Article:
Multicast ABR Clears IP Video Stream Dams

As video consumption swells across all available player devices, the industry is looking to transition from quadrature amplitude modulation (QAM) technology to Internet Protocol (IP) and that migration is making multicast adaptive bit rate (M-ABR) a top choice for providers.

Craig Leddy

September 1, 2016

3 Min Read
Multicast ABR Clears IP Video Stream Dams

As cable seeks to take greater advantage of broadband video, it faces a sizeable challenge. Not only does cable have to keep pace with the soaring consumption of video on tablets, smartphones, smart TVs, laptops and game players, but it eventually needs to migrate its linear television channels to Internet protocol (IP) delivery processes and formats.

Cable's digital video services were built upon quadrature amplitude modulation (QAM) technology that is enormously successful in delivering hundreds of linear channels, HDTV and video-on-demand (VoD) to set-top boxes (STBs). Cable's increasing broadband capabilities give providers the opportunity to deliver all video content, including VoD, linear and over-the-top (OTT), using IP, with the promise of greater efficiency and lower cost.

But, according to a new Heavy Reading report, "Multicast ABR to Keep Cable IP Video Streams Flowing," the industry must make the IP transition gingerly without leaving QAM in the dust. IP video poses its own challenges, and cable operators must ensure TV viewers aren't left staring at spinning wheels, waiting for videos to appear or squinting at fuzzy pictures. Cable faces another longstanding challenge because traditional television is delivered in a multicast (one to many) manner while IP content is delivered in unicast (one to one).

"What we have right now largely in the cable space is a mess," says Jim Barkley, principal engineer in technology and product at Comcast, who is driving the company's architecture for VoD, cloud DVR and content delivery network (CDN).

During an INTX 2016 panel session, Barkley summed up the situation: "We started with linear QAM and we've added on to that and in that time we really haven't stepped back and looked at what the whole of the system looks like. We've been adding services and the existing services have been making money so there really wasn't much of an opportunity or desire to sit back and figure out how to take this mess that we have and turn it into something reasonable."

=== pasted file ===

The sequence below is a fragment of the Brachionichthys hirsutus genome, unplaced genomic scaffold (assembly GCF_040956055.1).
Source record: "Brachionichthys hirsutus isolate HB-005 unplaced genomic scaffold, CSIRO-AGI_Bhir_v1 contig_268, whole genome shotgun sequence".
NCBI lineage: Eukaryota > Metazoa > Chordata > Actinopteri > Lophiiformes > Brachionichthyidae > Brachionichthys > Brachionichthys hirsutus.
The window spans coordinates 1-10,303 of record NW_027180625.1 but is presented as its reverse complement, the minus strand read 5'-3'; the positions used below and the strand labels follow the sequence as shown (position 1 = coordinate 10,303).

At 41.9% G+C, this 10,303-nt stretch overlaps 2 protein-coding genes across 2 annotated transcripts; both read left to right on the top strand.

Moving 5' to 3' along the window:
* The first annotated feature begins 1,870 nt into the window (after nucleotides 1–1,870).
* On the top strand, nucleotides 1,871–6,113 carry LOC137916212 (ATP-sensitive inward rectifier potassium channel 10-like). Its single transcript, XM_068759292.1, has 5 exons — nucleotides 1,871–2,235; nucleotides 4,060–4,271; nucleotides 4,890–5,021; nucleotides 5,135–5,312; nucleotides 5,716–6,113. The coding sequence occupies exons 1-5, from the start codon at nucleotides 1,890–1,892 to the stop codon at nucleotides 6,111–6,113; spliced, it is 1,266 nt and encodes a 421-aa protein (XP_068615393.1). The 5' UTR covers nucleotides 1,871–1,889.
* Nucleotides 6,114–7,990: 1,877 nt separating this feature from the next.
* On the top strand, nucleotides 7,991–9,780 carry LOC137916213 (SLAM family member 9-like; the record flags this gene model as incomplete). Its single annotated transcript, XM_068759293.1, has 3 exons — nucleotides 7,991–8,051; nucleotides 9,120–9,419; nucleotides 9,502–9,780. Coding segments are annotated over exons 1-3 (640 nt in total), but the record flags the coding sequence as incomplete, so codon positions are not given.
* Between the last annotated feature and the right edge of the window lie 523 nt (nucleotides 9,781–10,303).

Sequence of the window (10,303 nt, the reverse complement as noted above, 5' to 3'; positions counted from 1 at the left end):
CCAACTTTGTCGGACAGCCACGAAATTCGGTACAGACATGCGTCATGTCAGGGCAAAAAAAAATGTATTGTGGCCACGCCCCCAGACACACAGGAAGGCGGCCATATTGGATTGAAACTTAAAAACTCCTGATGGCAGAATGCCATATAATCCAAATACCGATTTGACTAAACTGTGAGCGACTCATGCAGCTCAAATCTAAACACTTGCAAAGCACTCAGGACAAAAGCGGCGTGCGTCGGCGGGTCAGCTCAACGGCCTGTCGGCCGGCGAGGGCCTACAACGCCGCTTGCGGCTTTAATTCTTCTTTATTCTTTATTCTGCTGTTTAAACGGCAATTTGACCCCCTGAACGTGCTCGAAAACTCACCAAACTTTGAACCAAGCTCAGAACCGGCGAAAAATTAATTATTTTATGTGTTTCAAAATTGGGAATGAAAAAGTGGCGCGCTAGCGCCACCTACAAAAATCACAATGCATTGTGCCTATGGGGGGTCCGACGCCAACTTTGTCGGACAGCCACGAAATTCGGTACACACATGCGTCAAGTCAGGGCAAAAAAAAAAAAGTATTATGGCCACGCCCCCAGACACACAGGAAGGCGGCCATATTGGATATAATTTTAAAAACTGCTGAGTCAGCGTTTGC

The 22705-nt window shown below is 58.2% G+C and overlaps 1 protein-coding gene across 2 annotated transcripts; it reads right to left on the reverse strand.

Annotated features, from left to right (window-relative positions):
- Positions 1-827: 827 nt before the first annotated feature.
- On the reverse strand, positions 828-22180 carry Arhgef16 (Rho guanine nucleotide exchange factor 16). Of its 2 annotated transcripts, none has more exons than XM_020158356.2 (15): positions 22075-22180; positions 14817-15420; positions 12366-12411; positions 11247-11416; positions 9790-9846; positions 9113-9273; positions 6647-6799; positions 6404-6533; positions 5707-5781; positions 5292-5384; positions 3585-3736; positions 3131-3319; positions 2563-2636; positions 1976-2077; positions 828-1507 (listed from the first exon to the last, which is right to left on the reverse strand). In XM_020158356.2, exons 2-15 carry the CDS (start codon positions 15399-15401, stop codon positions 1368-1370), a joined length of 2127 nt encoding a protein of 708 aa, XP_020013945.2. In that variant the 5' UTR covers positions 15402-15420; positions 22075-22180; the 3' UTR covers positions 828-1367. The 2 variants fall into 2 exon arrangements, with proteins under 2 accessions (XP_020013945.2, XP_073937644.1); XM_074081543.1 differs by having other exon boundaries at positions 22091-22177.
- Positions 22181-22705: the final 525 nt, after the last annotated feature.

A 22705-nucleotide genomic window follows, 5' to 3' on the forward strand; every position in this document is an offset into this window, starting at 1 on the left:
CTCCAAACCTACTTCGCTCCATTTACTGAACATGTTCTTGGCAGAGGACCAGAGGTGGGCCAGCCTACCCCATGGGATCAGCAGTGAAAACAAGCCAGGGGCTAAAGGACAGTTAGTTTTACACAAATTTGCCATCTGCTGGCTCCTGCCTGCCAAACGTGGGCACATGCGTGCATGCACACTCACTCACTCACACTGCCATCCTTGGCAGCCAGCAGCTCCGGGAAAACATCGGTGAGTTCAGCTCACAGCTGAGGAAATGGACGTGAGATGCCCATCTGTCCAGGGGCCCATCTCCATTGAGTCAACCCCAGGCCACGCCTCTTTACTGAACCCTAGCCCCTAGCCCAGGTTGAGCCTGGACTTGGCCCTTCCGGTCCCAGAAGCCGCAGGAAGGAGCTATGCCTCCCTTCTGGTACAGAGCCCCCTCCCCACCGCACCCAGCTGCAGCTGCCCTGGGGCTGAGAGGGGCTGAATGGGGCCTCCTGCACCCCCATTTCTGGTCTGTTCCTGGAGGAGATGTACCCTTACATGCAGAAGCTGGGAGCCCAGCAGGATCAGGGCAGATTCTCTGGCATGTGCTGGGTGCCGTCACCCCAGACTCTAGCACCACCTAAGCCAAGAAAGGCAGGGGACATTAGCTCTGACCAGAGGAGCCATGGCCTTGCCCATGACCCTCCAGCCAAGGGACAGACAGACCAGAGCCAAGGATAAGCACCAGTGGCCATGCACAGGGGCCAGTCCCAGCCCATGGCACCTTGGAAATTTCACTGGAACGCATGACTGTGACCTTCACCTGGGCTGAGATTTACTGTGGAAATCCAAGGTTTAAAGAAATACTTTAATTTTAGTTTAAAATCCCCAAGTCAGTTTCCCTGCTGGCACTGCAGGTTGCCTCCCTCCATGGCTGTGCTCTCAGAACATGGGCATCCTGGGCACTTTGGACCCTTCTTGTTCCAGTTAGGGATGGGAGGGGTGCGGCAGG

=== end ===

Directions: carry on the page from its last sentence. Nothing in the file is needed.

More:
The Heavy Reading report focuses on cable's effort to use adaptive bit rate (ABR) and marry it with multicast delivery of linear channels. The overall aim of multicast ABR (M-ABR) is to maintain quality of service (QoS) across IP-based video services, avoid latency as viewers change channels and optimize performance throughout video delivery.

To support IP migration, Comcast's Barkley and others advocate a "converged content delivery platform" for IP and QAM video. Following in the wake of the converged cable access platform (CCAP), this newer initiative is aimed at promoting common encoding, packaging and CDN delivery, layered with common advertising and data collection systems.

The report also explores multicast ABR for cable, including its benefits, implementation, supporting technologies and key challenges. It features a "Supplier Comparison" chart of technology companies that support M-ABR and provide products and solutions for IP video delivery by US cable service providers and content providers.

The industry's debate over the right balance of M-ABR, unicast and QAM will continue for some time, Heavy Reading says. Cable providers may arrive at different answers depending on their architectures and IP product roadmaps.

QAM is not going away soon but the clock is ticking, according to Heavy Reading. Consumers, especially younger demographics, increasingly watch TV programming on IP devices. 4K Ultra HDTV is coming into view, adding to the bandwidth requirements and delivery challenges.

— Craig Leddy, Contributing Analyst, Heavy Reading

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